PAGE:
Off the Lowmead Road is the Rosedale turnoff, the one kilometre detour into the small rural centre of Rosedale is worthwhile, the township has a friendly country hotel and a general store which boasts a garden model railway. In the park there is an excellent amenities block with wheelchair access. By the electric rail line is a large water tower, a reminder of the steam era.
Rosedale is a pastoral and agricultural town 184 km east of Melbourne via the Princes Highway. Once a staging post on the Port Albert to Sale coach run, it is now the administrative centre of the Rosedale shire which extends to the east and includes Ninety Mile Beach.
The earliest European inhabitant in the district is thought to have been a man named Blind Joe who lived in a hut on the Latrobe River. The town is named after and built upon the site of a station owned by David Parry-Okedon, who, in 1843, called his run Rosedale after his wife, Rosalie.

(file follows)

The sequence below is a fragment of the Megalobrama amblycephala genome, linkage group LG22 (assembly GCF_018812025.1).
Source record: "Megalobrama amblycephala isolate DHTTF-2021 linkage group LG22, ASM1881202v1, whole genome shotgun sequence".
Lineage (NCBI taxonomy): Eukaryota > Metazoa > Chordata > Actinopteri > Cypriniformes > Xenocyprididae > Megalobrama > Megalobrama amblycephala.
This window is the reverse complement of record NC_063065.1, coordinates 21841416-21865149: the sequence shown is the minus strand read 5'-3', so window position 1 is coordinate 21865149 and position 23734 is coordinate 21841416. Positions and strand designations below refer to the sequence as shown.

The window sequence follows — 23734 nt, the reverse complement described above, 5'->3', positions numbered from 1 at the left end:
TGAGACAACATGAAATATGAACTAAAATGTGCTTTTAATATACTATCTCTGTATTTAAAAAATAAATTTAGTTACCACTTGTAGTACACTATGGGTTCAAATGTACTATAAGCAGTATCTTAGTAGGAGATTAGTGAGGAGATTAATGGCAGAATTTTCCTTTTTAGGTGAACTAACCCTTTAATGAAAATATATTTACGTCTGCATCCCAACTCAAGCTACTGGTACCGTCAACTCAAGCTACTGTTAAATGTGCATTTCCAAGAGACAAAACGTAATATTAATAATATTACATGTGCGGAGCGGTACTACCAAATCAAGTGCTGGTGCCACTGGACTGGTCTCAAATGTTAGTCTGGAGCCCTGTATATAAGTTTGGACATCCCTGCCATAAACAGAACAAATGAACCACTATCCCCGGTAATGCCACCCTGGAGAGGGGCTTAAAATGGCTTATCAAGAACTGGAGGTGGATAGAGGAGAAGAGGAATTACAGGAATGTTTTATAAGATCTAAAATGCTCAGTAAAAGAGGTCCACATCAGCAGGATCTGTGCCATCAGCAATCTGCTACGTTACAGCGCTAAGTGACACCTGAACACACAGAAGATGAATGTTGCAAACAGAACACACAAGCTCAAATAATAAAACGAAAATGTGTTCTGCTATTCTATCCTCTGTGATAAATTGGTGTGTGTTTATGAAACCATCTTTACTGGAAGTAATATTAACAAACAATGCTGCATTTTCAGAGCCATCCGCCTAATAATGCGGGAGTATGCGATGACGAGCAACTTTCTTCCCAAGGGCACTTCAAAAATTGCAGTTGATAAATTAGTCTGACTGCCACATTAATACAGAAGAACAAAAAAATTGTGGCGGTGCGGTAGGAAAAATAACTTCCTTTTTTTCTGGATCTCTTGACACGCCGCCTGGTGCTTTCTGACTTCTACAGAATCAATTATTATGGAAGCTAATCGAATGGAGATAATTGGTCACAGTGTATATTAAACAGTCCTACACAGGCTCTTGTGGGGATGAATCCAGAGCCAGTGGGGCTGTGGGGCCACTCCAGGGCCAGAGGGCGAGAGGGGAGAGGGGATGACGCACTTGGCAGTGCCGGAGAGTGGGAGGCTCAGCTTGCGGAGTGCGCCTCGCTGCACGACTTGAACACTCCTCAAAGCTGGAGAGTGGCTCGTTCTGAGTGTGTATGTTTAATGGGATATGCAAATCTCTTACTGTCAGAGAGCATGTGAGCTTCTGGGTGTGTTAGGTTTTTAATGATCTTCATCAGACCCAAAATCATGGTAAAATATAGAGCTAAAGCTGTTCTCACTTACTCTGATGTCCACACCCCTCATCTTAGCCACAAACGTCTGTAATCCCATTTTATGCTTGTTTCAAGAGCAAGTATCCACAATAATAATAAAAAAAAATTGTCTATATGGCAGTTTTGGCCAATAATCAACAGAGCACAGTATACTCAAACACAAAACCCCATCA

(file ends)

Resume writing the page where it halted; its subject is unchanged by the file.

The area was once part of the Holey Plain grazing run, owned by the Curlewis brothers. Edward Cooke, who emigrated to Australia in 1837 and purchased a station at Omeo in the early 1840s, used the run as a holding station for the livestock which he drove to Port Albert for shipment to Van Dieman’s Land. He later leased the property and his son built an impressive homestead with a four-tiered tower on the site in 1889. Cooke’s descendants still live in the district.